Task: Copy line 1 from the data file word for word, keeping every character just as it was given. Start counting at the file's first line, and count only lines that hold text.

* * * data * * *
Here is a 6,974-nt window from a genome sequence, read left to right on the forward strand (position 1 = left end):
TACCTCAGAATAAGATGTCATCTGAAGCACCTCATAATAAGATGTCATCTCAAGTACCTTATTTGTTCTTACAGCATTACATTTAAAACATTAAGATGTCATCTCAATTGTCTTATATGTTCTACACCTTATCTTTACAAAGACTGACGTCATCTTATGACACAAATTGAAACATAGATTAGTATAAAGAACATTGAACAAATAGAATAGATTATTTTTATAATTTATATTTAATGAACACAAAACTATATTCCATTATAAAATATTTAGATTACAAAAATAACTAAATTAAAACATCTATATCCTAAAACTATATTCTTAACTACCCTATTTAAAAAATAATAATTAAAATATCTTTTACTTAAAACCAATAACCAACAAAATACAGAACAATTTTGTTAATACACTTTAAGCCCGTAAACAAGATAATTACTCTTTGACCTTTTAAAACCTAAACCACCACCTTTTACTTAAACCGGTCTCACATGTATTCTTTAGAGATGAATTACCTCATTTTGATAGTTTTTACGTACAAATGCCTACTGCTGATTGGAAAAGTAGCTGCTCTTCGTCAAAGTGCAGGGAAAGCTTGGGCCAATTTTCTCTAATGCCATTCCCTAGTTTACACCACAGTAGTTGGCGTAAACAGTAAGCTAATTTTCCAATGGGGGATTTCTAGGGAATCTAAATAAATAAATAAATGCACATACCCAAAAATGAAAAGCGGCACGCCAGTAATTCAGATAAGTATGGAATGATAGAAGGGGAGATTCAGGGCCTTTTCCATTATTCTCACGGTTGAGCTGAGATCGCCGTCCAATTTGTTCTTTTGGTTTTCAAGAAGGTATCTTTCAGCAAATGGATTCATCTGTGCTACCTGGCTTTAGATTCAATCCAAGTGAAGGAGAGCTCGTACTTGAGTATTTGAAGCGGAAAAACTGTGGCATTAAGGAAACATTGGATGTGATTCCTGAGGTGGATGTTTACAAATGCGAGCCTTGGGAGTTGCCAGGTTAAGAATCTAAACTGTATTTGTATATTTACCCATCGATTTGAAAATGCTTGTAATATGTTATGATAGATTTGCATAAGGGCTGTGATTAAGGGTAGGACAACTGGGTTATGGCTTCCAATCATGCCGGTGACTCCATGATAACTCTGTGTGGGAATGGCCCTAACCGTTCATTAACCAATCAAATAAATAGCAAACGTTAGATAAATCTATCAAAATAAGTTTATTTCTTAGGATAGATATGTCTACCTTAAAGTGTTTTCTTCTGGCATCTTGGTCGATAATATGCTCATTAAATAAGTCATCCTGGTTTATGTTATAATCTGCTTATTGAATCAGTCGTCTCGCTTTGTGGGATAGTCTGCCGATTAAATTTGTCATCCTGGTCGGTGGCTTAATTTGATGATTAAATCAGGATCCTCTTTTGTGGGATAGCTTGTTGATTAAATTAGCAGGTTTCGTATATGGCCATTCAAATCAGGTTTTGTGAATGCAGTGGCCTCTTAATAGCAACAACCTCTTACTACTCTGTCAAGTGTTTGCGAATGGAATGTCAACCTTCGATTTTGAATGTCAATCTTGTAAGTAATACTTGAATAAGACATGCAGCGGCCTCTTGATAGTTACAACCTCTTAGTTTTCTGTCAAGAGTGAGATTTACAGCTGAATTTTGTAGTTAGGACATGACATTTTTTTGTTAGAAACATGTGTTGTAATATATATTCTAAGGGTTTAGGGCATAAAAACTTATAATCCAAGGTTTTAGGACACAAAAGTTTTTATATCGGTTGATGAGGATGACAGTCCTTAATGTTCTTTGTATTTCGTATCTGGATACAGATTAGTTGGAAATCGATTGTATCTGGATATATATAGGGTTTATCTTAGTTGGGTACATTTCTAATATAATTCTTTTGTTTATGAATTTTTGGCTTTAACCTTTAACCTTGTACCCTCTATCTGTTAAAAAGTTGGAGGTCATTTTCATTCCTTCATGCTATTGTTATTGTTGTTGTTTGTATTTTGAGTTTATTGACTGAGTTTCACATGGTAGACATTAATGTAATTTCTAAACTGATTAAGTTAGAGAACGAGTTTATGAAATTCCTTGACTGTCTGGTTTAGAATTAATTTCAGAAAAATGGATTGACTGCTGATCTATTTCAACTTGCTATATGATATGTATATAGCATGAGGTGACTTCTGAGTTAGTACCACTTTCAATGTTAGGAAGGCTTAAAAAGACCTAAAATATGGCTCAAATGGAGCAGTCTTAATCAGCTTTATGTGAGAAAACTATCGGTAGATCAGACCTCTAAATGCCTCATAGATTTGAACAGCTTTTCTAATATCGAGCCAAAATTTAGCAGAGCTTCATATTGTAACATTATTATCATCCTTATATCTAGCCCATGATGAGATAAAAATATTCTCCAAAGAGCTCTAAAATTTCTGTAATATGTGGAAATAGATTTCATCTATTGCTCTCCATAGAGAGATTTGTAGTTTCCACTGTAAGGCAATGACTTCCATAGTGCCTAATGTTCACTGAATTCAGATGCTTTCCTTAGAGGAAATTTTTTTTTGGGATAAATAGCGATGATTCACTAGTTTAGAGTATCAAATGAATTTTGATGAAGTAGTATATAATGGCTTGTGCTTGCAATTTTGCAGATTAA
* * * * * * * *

Here is a 6,974-nt window from a genome sequence, read left to right on the forward strand (position 1 = left end):